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Settling Someone’s Estate: A Basic How-to

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Settling Someone’s Estate: A Basic How-to

Settling an estate is certainly a trying process, to put it mildly, particularly if you are among the grieving. However, there are methods and steps to follow which can help to at least ease the proves for those involved. Settling the estate of the dearly departed means to safeguard that person’s property during the administration process, paying off any taxes or debts owed, and breaking down and distributing the assets of said estate to those who are entitled to it. With that said, if you are looking for a Florida based probate attorney, to help with settling a loved one’s estate, here are the basic steps to follow.

#1. Initial steps

Before anything, there are some basic, practical steps to take to get everything started. First off, if it’s unclear at this stage, it’s important to determine right away who the executor or trustee. Consult with an attorney to learn this. Next is to set up care for any dependents of the deceased. This includes children and stay-at-home spouses. There’s also stuff like keeping track of the mail so you can identify the person’s address, paying off any remaining bills, and looking for any kind of will and testament left behind.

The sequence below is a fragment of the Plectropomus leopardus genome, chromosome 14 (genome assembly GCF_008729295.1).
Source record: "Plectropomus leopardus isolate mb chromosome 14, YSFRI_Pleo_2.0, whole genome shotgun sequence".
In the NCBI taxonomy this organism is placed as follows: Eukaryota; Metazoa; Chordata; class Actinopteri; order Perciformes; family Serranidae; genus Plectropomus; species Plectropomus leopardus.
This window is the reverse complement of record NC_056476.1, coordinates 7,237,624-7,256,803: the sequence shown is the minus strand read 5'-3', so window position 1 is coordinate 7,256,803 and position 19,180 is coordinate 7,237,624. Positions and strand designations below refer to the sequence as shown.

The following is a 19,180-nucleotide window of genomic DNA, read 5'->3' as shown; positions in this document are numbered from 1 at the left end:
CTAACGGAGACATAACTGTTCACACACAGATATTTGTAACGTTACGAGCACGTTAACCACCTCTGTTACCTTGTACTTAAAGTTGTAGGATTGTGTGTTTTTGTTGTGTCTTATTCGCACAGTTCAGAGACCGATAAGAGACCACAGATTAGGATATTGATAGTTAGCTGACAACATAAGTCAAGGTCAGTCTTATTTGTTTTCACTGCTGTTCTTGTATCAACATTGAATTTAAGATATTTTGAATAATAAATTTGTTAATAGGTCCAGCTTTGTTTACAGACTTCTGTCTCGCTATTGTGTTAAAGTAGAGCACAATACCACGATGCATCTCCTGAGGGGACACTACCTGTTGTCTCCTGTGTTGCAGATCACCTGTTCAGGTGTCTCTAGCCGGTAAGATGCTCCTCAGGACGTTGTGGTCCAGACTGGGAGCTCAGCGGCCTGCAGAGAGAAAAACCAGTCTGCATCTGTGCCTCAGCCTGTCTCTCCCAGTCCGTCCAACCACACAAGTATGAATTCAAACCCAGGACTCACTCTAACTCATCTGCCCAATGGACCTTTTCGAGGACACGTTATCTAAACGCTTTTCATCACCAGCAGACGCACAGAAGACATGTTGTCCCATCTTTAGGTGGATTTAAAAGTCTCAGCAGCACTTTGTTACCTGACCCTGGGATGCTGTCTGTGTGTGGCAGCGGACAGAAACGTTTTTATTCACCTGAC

#2. Notifications

Obviously not everyone, even including people the deceased person has interacted with, is going to be immediately aware that they’ve died. So, the next step is to notify as many officials as you can that this person has passed on. This includes their credit card companies, in order to protect the person against fraud, the person’s employer, if they were employed at their time of death, so the final paychecks can be delivered, and so any benefits can be identified by the employer. If the person was a U.S. veteran, you’ll need to notify veteran affairs, and finally you’ll have to notify the social security administration if they were receiving social security checks.

#3. Distributing assets

How the assets are distributed depends on whether or not they actually left a last will and testament. There is a certain legal process to administering the property, the failure to follow which can result in the trustee or executor facing serious legal repercussions. This is certainly a step you want to already have a probate attorney on hand to help you deal with. They can walk you through this complicated process, and help you come out the other side relatively fine.

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